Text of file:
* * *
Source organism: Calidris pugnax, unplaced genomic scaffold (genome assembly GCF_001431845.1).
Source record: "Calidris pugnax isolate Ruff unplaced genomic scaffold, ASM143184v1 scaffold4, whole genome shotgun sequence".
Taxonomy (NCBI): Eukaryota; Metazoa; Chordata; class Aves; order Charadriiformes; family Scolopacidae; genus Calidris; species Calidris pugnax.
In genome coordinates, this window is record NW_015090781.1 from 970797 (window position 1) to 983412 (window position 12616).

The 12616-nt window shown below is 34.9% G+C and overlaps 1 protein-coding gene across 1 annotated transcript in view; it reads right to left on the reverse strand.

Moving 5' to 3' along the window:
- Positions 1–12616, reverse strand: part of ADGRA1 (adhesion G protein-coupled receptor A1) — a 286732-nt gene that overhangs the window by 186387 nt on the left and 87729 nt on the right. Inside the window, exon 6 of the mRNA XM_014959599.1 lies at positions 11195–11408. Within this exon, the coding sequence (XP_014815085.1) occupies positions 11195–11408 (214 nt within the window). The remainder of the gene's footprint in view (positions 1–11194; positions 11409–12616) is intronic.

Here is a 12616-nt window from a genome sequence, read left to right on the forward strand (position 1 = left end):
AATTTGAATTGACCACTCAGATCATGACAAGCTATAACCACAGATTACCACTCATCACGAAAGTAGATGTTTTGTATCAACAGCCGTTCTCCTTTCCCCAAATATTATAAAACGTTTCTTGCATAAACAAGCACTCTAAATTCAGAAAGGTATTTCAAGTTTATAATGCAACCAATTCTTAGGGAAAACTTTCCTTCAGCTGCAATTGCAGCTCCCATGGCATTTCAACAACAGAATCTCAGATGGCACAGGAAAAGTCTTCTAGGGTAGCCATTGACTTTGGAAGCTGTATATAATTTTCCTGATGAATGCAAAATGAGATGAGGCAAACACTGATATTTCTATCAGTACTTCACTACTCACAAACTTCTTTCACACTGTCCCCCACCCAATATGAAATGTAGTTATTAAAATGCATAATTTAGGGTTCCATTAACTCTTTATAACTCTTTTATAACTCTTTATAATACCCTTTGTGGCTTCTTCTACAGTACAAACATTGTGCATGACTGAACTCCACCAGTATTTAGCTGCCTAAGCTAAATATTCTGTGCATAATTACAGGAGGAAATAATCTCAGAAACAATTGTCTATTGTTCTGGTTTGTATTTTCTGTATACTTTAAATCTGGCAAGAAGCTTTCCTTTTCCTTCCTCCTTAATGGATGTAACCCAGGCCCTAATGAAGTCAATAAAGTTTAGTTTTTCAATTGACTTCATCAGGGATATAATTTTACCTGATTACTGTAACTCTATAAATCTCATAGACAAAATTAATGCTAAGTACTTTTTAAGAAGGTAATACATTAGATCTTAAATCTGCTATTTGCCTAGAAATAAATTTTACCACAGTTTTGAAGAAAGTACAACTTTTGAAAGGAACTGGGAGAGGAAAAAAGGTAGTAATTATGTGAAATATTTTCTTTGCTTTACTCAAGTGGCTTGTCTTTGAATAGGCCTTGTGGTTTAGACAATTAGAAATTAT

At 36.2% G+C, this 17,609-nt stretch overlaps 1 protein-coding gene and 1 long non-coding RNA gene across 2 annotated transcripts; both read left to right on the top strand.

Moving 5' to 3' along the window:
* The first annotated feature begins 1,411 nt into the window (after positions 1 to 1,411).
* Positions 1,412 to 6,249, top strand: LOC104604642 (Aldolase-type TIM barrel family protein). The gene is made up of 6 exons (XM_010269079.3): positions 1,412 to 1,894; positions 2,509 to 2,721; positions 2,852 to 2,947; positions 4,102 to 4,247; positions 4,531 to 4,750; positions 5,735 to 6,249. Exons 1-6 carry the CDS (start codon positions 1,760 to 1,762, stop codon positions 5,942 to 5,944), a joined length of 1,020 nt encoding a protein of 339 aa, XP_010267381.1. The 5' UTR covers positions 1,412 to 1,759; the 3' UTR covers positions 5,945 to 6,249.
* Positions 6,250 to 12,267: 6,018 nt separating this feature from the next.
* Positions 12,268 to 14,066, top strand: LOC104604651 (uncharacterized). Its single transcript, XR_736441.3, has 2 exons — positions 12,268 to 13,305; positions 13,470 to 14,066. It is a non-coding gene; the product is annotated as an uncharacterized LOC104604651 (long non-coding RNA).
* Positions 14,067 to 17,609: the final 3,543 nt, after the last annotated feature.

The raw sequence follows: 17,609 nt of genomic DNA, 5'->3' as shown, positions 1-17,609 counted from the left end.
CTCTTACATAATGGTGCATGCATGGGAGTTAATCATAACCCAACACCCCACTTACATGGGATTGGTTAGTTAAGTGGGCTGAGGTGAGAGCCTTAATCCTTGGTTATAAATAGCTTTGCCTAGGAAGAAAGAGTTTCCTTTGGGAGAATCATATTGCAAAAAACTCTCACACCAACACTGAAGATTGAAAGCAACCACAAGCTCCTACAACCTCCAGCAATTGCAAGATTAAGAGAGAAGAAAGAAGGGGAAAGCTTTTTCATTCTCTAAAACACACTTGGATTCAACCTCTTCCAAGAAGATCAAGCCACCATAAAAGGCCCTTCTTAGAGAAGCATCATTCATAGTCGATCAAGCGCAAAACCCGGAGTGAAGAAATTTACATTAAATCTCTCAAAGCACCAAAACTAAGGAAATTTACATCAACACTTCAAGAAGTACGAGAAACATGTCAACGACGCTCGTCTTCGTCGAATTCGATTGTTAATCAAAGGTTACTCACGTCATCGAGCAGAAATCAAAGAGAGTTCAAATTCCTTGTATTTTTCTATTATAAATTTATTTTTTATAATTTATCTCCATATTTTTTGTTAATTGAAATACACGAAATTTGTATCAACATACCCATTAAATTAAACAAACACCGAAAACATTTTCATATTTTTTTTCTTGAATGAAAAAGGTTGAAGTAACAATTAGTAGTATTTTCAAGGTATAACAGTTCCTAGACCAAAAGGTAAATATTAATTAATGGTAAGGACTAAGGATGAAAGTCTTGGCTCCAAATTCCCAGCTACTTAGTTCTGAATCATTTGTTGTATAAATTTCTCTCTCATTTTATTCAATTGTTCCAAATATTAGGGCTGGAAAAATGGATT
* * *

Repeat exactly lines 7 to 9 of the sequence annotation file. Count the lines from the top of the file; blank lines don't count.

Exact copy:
- Positions 1–12616, reverse strand: part of ADGRA1 (adhesion G protein-coupled receptor A1) — a 286732-nt gene that overhangs the window by 186387 nt on the left and 87729 nt on the right. Inside the window, exon 6 of the mRNA XM_014959599.1 lies at positions 11195–11408. Within this exon, the coding sequence (XP_014815085.1) occupies positions 11195–11408 (214 nt within the window). The remainder of the gene's footprint in view (positions 1–11194; positions 11409–12616) is intronic.

Here is a 12616-nt window from a genome sequence, read left to right on the forward strand (position 1 = left end):
AATTTGAATTGACCACTCAGATCATGACAAGCTATAACCACAGATTACCACTCATCACGAAAGTAGATGTTTTGTATCAACAGCCGTTCTCCTTTCCCCAAATATTATAAAACGTTTCTTGCATAAACAAGCACTCTAAATTCAGAAAGGTATTTCAAGTTTATAATGCAACCAATTCTTAGGGAAAACTTTCCTTCAGCTGCAATTGCAGCTCCCATGGCATTTCAACAACAGAATCTCAGATGGCACAGGAAAAGTCTTCTAGGGTAGCCATTGACTTTGGAAGCTGTATATAATTTTCCTGATGAATGCAAAATGAGATGAGGCAAACACTGATATTTCTATCAGTACTTCACTACTCACAAACTTCTTTCACACTGTCCCCCACCCAATATGAAATGTAGTTATTAAAATGCATAATTTAGGGTTCCATTAACTCTTTATAACTCTTTTATAACTCTTTATAATACCCTTTGTGGCTTCTTCTACAGTACAAACATTGTGCATGACTGAACTCCACCAGTATTTAGCTGCCTAAGCTAAATATTCTGTGCATAATTACAGGAGGAAATAATCTCAGAAACAATTGTCTATTGTTCTGGTTTGTATTTTCTGTATACTTTAAATCTGGCAAGAAGCTTTCCTTTTCCTTCCTCCTTAATGGATGTAACCCAGGCCCTAATGAAGTCAATAAAGTTTAGTTTTTCAATTGACTTCATCAGGGATATAATTTTACCTGATTACTGTAACTCTATAAATCTCATAGACAAAATTAATGCTAAGTACTTTTTAAGAAGGTAATACATTAGATCTTAAATCTGCTATTTGCCTAGAAATAAATTTTACCACAGTTTTGAAGAAAGTACAACTTTTGAAAGGAACTGGGAGAGGAAAAAAGGTAGTAATTATGTGAAATATTTTCTTTGCTTTACTCAAGTGGCTTGTCTTTGAATAGGCCTTGTGGTTTAGACAATTAGAAATTAT